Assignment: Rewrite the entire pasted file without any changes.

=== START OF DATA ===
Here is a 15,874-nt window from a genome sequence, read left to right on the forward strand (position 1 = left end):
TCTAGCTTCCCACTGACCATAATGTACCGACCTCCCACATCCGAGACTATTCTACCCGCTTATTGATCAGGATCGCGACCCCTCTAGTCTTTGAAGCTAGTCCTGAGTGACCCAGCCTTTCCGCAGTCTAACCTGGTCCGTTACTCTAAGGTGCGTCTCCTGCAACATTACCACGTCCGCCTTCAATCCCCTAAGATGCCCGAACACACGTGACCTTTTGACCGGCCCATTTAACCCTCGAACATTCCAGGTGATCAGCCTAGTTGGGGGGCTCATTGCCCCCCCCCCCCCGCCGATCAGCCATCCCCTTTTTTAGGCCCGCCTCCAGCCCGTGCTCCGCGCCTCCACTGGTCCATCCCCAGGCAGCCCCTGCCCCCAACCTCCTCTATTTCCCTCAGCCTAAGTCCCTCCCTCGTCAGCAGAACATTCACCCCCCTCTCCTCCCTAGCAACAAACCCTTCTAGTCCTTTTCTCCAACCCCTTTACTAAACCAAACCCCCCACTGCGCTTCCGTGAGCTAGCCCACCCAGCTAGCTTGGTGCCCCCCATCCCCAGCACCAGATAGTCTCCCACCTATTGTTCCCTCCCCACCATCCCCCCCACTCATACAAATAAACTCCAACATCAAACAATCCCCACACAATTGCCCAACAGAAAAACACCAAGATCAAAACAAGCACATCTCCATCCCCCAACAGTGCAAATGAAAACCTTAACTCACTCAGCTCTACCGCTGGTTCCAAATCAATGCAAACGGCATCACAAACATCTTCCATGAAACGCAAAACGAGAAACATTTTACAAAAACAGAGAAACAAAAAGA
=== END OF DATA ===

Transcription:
Here is a 15,874-nt window from a genome sequence, read left to right on the forward strand (position 1 = left end):
TCTAGCTTCCCACTGACCATAATGTACCGACCTCCCACATCCGAGACTATTCTACCCGCTTATTGATCAGGATCGCGACCCCTCTAGTCTTTGAAGCTAGTCCTGAGTGACCCAGCCTTTCCGCAGTCTAACCTGGTCCGTTACTCTAAGGTGCGTCTCCTGCAACATTACCACGTCCGCCTTCAATCCCCTAAGATGCCCGAACACACGTGACCTTTTGACCGGCCCATTTAACCCTCGAACATTCCAGGTGATCAGCCTAGTTGGGGGGCTCATTGCCCCCCCCCCCCCGCCGATCAGCCATCCCCTTTTTTAGGCCCGCCTCCAGCCCGTGCTCCGCGCCTCCACTGGTCCATCCCCAGGCAGCCCCTGCCCCCAACCTCCTCTATTTCCCTCAGCCTAAGTCCCTCCCTCGTCAGCAGAACATTCACCCCCCTCTCCTCCCTAGCAACAAACCCTTCTAGTCCTTTTCTCCAACCCCTTTACTAAACCAAACCCCCCACTGCGCTTCCGTGAGCTAGCCCACCCAGCTAGCTTGGTGCCCCCCATCCCCAGCACCAGATAGTCTCCCACCTATTGTTCCCTCCCCACCATCCCCCCCACTCATACAAATAAACTCCAACATCAAACAATCCCCACACAATTGCCCAACAGAAAAACACCAAGATCAAAACAAGCACATCTCCATCCCCCAACAGTGCAAATGAAAACCTTAACTCACTCAGCTCTACCGCTGGTTCCAAATCAATGCAAACGGCATCACAAACATCTTCCATGAAACGCAAAACGAGAAACATTTTACAAAAACAGAGAAACAAAAAGA